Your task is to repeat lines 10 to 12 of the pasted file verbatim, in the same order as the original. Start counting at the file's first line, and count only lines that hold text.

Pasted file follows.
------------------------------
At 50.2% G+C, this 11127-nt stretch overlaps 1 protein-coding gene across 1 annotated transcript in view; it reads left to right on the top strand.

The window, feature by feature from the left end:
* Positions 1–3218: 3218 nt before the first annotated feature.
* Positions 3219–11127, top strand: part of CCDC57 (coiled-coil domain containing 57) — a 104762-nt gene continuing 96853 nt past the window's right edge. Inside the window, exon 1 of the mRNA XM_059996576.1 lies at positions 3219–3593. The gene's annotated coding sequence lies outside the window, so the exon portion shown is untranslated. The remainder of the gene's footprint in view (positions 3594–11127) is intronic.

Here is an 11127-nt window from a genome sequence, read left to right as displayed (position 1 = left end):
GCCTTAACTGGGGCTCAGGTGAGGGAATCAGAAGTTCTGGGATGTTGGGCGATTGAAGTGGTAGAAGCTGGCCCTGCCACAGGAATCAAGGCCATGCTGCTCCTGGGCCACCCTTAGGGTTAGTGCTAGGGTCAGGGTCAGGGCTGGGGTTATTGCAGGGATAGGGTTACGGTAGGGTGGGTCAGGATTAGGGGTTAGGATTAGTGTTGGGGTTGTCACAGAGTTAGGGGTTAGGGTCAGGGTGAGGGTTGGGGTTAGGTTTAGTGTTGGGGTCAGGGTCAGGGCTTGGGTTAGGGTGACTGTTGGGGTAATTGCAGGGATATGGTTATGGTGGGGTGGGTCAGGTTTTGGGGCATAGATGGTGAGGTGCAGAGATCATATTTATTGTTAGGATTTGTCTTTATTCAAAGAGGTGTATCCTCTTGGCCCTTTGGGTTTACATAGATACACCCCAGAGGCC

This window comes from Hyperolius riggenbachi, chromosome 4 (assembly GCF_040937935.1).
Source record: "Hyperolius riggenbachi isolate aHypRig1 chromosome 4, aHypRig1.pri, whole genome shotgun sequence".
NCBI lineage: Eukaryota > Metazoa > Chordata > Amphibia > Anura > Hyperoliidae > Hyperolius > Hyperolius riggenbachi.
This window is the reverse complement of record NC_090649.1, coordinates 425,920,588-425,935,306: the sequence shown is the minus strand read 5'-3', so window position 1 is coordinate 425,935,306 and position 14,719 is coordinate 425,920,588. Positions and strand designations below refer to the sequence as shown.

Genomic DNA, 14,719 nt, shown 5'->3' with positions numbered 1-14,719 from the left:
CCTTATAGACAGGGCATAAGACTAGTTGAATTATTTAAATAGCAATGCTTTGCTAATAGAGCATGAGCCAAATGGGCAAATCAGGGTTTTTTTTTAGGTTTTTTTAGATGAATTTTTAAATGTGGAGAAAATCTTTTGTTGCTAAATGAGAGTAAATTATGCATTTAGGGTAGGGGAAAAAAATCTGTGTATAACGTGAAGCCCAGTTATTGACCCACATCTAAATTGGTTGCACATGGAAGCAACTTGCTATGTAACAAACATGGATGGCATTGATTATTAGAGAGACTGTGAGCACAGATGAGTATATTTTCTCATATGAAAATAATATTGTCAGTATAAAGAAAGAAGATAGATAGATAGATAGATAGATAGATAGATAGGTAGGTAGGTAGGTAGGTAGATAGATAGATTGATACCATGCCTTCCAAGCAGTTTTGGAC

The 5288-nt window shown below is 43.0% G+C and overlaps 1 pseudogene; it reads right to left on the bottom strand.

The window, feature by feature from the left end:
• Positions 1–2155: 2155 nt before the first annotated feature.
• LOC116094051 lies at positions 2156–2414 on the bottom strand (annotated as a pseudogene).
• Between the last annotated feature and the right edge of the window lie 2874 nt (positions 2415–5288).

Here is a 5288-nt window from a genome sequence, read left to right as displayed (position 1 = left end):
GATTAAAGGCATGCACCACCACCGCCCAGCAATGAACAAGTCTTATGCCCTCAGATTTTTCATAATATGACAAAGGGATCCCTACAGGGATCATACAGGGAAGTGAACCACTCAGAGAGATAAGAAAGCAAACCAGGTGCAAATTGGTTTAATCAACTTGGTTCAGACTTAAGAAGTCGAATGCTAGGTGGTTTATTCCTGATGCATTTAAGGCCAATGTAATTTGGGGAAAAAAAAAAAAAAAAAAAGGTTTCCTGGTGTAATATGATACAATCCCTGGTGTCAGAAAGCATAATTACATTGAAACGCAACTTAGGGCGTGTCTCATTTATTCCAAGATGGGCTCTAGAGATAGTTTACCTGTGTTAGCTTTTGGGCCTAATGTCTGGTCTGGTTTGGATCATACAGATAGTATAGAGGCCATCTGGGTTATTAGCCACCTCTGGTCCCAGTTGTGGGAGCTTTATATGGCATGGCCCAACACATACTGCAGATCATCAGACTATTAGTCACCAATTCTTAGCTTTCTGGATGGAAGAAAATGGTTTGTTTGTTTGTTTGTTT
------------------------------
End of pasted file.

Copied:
This window is the reverse complement of record NC_090649.1, coordinates 425,920,588-425,935,306: the sequence shown is the minus strand read 5'-3', so window position 1 is coordinate 425,935,306 and position 14,719 is coordinate 425,920,588. Positions and strand designations below refer to the sequence as shown.

Genomic DNA, 14,719 nt, shown 5'->3' with positions numbered 1-14,719 from the left:
CCTTATAGACAGGGCATAAGACTAGTTGAATTATTTAAATAGCAATGCTTTGCTAATAGAGCATGAGCCAAATGGGCAAATCAGGGTTTTTTTTTAGGTTTTTTTAGATGAATTTTTAAATGTGGAGAAAATCTTTTGTTGCTAAATGAGAGTAAATTATGCATTTAGGGTAGGGGAAAAAAATCTGTGTATAACGTGAAGCCCAGTTATTGACCCACATCTAAATTGGTTGCACATGGAAGCAACTTGCTATGTAACAAACATGGATGGCATTGATTATTAGAGAGACTGTGAGCACAGATGAGTATATTTTCTCATATGAAAATAATATTGTCAGTATAAAGAAAGAAGATAGATAGATAGATAGATAGATAGATAGATAGGTAGGTAGGTAGGTAGGTAGATAGATAGATTGATACCATGCCTTCCAAGCAGTTTTGGAC